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I’Anson Family Farms, Marrabel SA

Better soil health grows more crops and less weeds

Kym and Katie I’Anson set out 20 years ago to overcome the serious soil constraints on their farms to grow more even crops and squeeze out the weeds.

The family have been farming on their ‘home farm’ since 1871 when Kym’s great-great grandparents, Leonard and Maria, emigrated to Australia. I’Anson Farms now consists of a 2200 ha continuous cropping enterprise on several blocks in the Marrabel district in South Australia, ranging from 250 mm to 450 mm annual rainfall. Kym and Katie are ably assisted in the farming operation by Kym’s parents, Murray and Ann, farm manager Chris Hallion and mechanic Scott Fisher.

“Our biggest challenge is managing very variable soil types and climates across the blocks we farm,” says Kym. “The farms vary considerably in rainfall and susceptibility to frost, and the soils are prone to acidity and sodicity, which impact on crop yield potential.”

Kym I’Anson farms with his wife Katie and parents Murray and Ann at Marrabel, SA.

Variable rate spreading, spraying and seeding

In the early 2000s Kym and Katie began soil testing to characterise their soils and create pH maps, initially for their two home blocks. The red brown clay loam soils (about 70% of the area) were acidic at pH 4.4 to 5.5 CaCl2 and also had sodic patches that seal off and pond water on the soil surface.

“Across almost every paddock there are areas of less acidic, non-sodic grey shale soils, mainly on the ridges, and deep black cracking clay soils that are only slightly acidic,” says Kym. “It was clear that we would need to apply lime at a variable rate across the farm to lift the average pH to around 6 CaCl2, both from a practical and economic point of view.”

Starting in 2006, the I’Ansons applied two to three applications of highly reactive Nutrilime® at a rate of 2.5 t/ha on the red brown clay loam soils, and 3 t/ha of Hi-Ag gypsum on the sodic patches over a 10-year period. The grey shale received one to two applications of lime and no lime was applied to the black clay soils.

“Our aim was to improve overall crop performance and, in the process, increase crop competition against weeds,” he says. “Weeds like annual ryegrass can tolerate acidic soils and they also produce vast amounts of seed in waterlogged patches where the crop has either not established or has died.”

Now that Kym and Katie have achieved their goal of an average soil pH of 6 across the farms, and improving the water penetration on the sodic areas, they have seen a shift in the weed spectrum on the farms.

“Ryegrass continues to present challenges, but we know how to keep numbers low using a variety of tactics,” says Kym. “With the improved soil nutrition we are seeing more marshmallow and ivy leaf speedwell, and brome grass is also more prevalent.”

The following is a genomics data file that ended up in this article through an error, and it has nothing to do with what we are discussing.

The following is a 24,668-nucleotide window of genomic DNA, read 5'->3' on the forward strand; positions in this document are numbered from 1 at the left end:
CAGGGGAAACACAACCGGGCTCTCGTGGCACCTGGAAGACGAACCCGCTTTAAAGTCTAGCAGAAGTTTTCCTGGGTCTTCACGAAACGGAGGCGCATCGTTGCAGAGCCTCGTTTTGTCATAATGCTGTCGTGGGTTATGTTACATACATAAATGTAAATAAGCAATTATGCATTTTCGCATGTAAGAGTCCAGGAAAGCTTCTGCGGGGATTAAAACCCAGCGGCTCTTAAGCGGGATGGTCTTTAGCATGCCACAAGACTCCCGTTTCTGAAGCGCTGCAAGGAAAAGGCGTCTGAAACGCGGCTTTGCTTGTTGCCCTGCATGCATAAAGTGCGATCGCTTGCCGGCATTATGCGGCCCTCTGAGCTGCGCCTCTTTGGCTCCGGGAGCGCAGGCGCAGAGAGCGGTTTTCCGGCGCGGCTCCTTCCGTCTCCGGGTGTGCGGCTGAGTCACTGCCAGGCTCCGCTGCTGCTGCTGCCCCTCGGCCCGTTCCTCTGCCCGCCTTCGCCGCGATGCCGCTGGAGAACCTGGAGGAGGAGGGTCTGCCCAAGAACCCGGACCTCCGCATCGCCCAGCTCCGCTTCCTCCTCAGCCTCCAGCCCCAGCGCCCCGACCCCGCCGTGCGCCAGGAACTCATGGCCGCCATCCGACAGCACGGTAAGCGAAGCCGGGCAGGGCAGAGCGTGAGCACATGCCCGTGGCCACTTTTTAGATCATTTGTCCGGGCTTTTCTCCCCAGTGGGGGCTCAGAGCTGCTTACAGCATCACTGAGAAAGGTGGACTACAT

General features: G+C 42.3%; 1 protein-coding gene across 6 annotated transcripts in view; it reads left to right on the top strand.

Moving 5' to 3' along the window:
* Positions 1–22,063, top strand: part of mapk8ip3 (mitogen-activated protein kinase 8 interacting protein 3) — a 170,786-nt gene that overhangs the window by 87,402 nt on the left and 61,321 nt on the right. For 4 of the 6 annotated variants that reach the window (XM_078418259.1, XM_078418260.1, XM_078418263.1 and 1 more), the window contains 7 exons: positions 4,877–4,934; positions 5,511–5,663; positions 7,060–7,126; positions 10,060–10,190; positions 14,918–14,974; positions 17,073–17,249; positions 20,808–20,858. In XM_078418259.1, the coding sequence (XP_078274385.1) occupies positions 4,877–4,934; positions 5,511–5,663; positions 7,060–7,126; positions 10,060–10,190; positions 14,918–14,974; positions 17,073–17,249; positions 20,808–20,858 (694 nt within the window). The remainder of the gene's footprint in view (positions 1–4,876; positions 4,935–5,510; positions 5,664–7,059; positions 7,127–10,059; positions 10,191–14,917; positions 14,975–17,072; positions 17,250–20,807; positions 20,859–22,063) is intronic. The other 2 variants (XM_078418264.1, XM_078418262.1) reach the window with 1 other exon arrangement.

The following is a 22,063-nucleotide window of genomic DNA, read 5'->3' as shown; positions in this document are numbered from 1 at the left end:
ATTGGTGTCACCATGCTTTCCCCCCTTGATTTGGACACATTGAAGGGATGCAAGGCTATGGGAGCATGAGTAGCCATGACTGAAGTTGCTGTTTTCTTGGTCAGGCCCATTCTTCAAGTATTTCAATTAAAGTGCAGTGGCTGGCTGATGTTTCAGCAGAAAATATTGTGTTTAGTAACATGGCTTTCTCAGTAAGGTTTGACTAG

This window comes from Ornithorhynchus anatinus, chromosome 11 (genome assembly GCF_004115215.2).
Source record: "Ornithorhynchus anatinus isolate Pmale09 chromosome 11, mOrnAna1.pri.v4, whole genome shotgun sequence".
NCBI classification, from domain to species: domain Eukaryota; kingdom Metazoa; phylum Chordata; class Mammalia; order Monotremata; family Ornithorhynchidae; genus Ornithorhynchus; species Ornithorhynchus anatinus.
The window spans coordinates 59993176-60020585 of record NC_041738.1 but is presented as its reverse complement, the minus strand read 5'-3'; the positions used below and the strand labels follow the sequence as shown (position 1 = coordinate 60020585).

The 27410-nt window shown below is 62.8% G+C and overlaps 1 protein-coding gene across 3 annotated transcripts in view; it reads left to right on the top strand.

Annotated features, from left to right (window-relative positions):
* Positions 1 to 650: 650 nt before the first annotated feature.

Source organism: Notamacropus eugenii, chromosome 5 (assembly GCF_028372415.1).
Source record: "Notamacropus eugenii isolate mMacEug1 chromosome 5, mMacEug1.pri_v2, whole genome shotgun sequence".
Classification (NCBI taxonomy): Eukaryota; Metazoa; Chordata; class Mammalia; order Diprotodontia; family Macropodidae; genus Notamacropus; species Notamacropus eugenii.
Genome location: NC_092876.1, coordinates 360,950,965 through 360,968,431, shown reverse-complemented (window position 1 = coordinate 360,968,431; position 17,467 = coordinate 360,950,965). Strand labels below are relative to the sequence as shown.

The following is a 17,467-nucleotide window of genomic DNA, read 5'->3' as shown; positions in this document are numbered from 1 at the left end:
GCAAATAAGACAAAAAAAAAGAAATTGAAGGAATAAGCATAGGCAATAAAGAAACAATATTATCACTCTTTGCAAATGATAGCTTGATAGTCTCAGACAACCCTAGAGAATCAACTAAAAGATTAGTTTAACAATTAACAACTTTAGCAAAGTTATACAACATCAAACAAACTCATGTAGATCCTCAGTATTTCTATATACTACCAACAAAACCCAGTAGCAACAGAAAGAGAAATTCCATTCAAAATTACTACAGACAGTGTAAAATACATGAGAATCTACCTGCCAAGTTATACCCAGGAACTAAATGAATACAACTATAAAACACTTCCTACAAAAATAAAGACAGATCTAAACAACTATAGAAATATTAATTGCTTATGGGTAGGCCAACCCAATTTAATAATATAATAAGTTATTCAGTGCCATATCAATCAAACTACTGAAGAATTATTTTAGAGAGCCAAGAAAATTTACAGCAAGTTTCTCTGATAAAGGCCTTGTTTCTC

Kym and Katie follow a crop rotation of canola, wheat (bread and biscuit varieties) and oaten hay for export. Once every 10 years or so they also grow faba beans. They use their soil maps to plan the crop rotation and choose varieties that will perform best in each climatic and soil type zone while maintaining a crop rotation that suits their business.

The maps they have created of the farms form the basis of their variable rate applications of lime, gypsum, chicken manure, seed and herbicide. Some of these operations are on-the-go variable rate while others are simply on and off according to the requirements of the block or cropping zone.

Their approach to weed control follows the WeedSmart Big 6 philosophy of maximising crop performance and using multiple herbicide and cultural tactics to keep weed numbers low. Crop competition is their number one tactic to reduce weed growth and seed production, and all other tactics are aimed at stopping weed seed set on the remaining weeds.

The I’Anson’s consider wheat to be the weakest link in their system with few in-crop herbicide options available. To avoid a ryegrass blow-out in the wheat phase they have implemented a range of tactics including – increased seeding rate in paddocks prone to cooler growing conditions, double or triple knocking before seeding and using a Redekop SCU for harvest weed seed control at the end of the season.

Canola provides multiple options

The double-knock is often not possible ahead of canola, which is usually sown dry in early April.

To minimise their exposure to frost the I’Ansons sow competitive Clearfield canola varieties early with ample nitrogen, aiming for canopy closure by early June. During summer they apply about 3 t/ha of chicken manure to replenish the soil nitrogen levels after growing hay.

Canola is sown on 25 cm (10 inch) row spacing with a DBS precision planter and the crop will germinate on just 5 mm of rainfall. Kym applies two shots of clethodim in canola, the first is applied at cotyledon stage just in the ryegrass patches and the second is mixed with Group 2 [B] herbicide imazamox + imazapyr (Intervix), and applied across the whole paddock. Both applications are done early while conditions are still warm enough for clethodim to be effective.